Shades Of Green At Jatiluwih

Published 01 March 2017   

Text: Zia Aussum

“This is the craziest shade of green I’ve ever seen. If J.Crew named this colour they’d call it something like ‘neon avocado’ or ‘Java lime’ and even then, the name would never adequately capture the incredible fluorescent quality of this green.”

I’m standing at the start of the trekking routes of Jatiluwih, UNESCO-protected rice fields in the west of Bali, designated thanks to their role in the island’s subak water system – a unique water management cooperative dating back to the 9th century. My travel companion is Daniela Andrews, a Canadian writer and traveller who recently discovered the impressive site and is still bowled over by the vibrant colours and incredible views. “This colour is unique to Bali,” she says, “You won’t find this in a Crayola box, not even the 64-colour super pack. This shade only exists on the Island of the Gods.”

At first glance the colour is indeed spellbinding, and in fact varied. Jatiluwih encompasses over 600 hectares of rice fields at the foot of Mount Batukaru and each plot is at a different stage in the growth process, creating a patchwork of absinthe, apple, moss, celadon, citron, jade, emerald, and lime.

Walking paths and plot dividers crisscross the landscape, providing access for farmers and tourists alike, though you won’t find many of the latter. Despite its breathtaking beauty, heritage designation, and abundant opportunities for activity and fresh air, Jatiluwih is almost completely devoid of visitors. During our two-hour trek we spot about a dozen tourists, all of them at the very beginning of the paths, where viewing platforms provide plenty of photo op’s without actually having to trek very far – great news for anyone seeking outdoor activities without the crowds. Aside from the occasional local farmer or dragonfly, Jatiluwih is your personal playground, waiting to be discovered.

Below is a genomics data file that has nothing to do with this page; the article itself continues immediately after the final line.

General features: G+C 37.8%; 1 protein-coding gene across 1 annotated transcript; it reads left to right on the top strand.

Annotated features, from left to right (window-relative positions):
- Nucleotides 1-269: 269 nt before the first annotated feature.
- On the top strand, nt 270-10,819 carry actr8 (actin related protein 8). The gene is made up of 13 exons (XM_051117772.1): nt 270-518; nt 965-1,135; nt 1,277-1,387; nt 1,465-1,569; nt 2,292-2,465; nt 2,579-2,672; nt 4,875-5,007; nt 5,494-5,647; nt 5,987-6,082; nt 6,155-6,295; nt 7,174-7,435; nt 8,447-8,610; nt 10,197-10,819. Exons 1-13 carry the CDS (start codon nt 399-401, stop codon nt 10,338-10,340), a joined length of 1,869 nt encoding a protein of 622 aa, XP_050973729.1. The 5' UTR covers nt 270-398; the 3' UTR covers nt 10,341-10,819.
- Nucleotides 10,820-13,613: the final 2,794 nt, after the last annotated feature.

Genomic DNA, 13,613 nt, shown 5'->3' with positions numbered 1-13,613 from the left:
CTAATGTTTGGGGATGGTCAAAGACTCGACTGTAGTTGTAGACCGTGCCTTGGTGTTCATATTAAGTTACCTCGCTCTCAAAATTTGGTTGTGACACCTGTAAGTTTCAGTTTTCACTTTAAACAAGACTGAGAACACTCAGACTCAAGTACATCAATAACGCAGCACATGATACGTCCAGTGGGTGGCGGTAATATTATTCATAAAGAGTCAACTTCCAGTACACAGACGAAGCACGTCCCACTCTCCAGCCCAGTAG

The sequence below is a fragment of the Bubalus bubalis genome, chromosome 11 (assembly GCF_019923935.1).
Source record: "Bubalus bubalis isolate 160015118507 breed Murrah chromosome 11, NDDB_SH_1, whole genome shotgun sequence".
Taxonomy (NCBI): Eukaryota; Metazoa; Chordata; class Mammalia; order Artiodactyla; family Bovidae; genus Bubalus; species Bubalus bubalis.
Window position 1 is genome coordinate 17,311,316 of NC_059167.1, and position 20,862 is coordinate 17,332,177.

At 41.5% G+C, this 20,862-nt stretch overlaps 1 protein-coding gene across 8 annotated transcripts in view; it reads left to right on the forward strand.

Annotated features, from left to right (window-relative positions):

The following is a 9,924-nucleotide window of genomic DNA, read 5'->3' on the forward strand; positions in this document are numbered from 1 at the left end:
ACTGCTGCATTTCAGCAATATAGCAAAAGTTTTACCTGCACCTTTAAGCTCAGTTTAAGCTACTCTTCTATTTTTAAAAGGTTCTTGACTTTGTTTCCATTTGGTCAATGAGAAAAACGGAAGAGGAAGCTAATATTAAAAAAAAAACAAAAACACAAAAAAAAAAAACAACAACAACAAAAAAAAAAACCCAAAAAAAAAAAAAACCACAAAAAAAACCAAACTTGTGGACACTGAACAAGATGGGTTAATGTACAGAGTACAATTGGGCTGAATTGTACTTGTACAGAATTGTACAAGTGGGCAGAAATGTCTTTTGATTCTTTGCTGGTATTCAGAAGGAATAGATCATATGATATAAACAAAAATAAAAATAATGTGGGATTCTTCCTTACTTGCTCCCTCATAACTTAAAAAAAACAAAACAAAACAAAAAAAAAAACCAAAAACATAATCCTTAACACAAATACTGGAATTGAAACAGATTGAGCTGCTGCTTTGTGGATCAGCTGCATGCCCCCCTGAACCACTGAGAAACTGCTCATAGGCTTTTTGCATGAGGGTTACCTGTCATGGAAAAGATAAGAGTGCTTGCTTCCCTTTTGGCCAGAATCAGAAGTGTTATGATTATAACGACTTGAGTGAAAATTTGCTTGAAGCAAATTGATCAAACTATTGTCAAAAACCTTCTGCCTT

Stunning scenery. Jatiluwih is nestled at the base of the mountains, offering dramatic views.

There are a variety of trekking routes ranging from short to long, with none more challenging than a leisurely walk among the fields. Leave your hiking poles at home; a pair of trainers will do just fine on these gentle paths. The Red line offers the shortest loop at just 450 metres, with an estimated travel time of 45 minutes (while most of the travel times seem based on a snail’s pace, on the longer routes, a few wrong turns will definitely add to the clock).

Those seeking a longer walk will enjoy the Orange line, 6.1 kilometres that run deep into the fields, and take you past the Besikalung Temple archaeological site. If it feels like you’ve got all the time in the world, try the Orange + Blue loop, a 7.7 kilometre trek estimated at approximately 4 hours from beginning to end. On any route you can set out on your own or with a guide (although if you’re hoping to explore the sacred temple, a local guide is required) and whichever route you choose, you’ll be rewarded with breathtaking landscapes and the kind of tranquility and calm most travellers expect from Bali, but rarely find. And that’s where the true beauty of Jatiluwih lies, in an experience that will take you off the beaten path and let you colour (in brilliant shades of green) outside the lines.


Protecting tradition. The fields are UNESCO-protected, designated thanks to their role in the island’s subak water system.

The Jatiluwih rice terraces are located in the Tabanan regency in west Bali. The site can be accessed by motorbike, car, or bus and is approximately a 1h 30m drive from Ubud or a 1h 45m drive from Seminyak/Kuta. There is an entrance fee of IDR 20.000 / person to enter the site.

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